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Why you should look where you are going

Nature Neuroscience volume 3, pages 647648 (2000) | Download Citation

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Abstract

It is controversial whether head and eye movement information are required to discern locomotor heading from visual motion information1,2,3,4,5. We present a new theory of steering based on active gaze and retinal flow, which demonstrates that future paths could be judged using known properties of visual cortex neurons, without recovering current heading or integrating extra-retinal signals. This theory is consistent with the gaze-sampling behavior promoted in advanced driving instruction.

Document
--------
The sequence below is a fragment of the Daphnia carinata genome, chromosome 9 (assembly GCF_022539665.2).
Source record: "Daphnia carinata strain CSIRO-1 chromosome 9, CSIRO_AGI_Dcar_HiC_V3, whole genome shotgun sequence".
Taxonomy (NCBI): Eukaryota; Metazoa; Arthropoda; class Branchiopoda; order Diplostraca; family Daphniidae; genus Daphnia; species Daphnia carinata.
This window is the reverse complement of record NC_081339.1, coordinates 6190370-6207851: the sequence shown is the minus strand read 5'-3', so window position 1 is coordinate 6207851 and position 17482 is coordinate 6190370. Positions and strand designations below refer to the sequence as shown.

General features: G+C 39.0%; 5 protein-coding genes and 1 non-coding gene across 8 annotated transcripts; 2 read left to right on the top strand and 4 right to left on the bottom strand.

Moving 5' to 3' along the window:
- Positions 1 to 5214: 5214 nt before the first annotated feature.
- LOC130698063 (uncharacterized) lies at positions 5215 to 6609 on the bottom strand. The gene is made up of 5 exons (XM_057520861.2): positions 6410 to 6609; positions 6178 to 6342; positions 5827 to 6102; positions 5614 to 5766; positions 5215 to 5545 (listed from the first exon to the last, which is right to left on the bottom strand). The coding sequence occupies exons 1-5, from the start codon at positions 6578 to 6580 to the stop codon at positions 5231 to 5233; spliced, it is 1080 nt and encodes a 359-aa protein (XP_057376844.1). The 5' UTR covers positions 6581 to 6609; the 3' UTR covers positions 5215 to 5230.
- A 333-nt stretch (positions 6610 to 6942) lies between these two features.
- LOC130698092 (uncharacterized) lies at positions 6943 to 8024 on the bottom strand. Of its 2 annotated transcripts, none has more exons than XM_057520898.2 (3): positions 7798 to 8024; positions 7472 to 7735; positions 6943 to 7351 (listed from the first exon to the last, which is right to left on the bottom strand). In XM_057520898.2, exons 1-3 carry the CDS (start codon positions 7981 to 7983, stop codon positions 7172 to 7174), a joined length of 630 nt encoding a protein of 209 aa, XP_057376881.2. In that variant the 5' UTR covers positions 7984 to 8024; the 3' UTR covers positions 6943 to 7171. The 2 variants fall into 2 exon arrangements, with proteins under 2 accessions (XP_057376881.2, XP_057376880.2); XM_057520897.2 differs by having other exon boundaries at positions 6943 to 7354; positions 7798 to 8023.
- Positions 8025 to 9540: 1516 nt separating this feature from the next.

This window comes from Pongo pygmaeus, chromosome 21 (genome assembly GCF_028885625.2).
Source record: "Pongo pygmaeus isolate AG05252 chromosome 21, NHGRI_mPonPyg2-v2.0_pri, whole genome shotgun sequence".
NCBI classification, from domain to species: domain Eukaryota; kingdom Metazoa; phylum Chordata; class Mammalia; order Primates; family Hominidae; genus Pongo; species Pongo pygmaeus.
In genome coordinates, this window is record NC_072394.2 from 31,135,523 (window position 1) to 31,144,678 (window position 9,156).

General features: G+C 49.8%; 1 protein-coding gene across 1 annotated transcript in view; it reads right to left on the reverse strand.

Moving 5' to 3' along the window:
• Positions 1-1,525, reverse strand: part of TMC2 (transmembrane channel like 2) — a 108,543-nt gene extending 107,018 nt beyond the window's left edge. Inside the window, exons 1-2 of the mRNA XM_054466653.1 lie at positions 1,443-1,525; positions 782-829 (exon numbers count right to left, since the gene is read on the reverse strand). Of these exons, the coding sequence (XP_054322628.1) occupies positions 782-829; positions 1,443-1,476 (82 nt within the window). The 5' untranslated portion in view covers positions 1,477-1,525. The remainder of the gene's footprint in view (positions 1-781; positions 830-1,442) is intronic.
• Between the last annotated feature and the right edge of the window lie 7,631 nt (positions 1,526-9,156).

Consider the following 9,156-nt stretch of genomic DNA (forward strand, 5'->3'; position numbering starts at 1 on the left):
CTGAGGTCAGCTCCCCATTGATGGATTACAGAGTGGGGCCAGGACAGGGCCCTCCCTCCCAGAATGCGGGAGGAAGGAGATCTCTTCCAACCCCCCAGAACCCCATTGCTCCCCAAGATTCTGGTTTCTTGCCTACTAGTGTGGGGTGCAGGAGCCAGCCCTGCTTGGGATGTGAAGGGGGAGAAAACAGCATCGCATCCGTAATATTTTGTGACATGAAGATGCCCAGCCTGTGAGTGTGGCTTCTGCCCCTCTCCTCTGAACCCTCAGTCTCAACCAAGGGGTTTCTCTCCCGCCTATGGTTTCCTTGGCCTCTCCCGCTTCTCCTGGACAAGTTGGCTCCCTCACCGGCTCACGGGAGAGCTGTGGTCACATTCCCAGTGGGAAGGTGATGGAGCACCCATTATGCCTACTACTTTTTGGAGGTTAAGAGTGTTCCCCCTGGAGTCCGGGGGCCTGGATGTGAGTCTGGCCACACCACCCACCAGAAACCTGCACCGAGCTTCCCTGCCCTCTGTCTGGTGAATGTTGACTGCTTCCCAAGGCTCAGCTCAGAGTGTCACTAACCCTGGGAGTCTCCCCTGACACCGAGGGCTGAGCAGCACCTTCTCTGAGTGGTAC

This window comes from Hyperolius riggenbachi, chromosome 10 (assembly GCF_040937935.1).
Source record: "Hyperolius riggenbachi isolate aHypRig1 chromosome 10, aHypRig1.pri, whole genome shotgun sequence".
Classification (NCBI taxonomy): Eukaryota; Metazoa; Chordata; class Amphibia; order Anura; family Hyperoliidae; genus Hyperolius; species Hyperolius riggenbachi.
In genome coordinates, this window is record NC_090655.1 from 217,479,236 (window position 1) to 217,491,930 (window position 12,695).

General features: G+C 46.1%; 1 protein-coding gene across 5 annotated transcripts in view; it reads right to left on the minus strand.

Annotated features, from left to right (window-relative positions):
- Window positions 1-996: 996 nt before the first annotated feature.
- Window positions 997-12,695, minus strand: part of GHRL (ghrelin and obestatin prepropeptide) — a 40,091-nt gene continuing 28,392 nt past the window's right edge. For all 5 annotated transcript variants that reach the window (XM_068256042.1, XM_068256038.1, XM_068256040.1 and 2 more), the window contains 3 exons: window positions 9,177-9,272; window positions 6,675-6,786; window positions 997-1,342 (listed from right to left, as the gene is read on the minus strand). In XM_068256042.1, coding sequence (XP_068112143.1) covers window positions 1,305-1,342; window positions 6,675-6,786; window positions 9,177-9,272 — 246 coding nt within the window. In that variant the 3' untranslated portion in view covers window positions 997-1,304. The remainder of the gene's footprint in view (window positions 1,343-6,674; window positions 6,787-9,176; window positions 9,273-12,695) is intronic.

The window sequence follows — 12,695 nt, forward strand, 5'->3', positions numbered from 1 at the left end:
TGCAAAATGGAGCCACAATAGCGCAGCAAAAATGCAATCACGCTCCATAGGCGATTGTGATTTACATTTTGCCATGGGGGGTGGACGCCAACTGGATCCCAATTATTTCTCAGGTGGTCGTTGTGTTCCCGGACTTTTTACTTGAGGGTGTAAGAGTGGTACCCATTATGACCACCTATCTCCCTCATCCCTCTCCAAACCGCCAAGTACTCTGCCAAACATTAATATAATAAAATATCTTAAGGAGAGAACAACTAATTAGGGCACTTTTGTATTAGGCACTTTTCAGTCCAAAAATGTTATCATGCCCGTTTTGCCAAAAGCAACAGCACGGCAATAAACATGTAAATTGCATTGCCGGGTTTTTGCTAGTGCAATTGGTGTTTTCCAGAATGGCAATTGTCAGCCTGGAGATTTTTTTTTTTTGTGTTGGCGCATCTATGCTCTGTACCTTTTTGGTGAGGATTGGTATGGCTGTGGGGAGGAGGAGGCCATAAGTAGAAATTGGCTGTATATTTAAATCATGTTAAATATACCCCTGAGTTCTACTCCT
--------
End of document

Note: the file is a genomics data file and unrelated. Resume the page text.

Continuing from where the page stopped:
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Acknowledgements

This research was supported by UK EPSRC grant GR/L18693 and GR/L16125.

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Affiliations

  1. Department of Psychology, University of Reading, 3 Earley Gate, Reading RG6 6AL, UK

    • John P. Wann
    •  & David K. Swapp

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Correspondence to John P. Wann.

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DOI

https://doi.org/10.1038/76602

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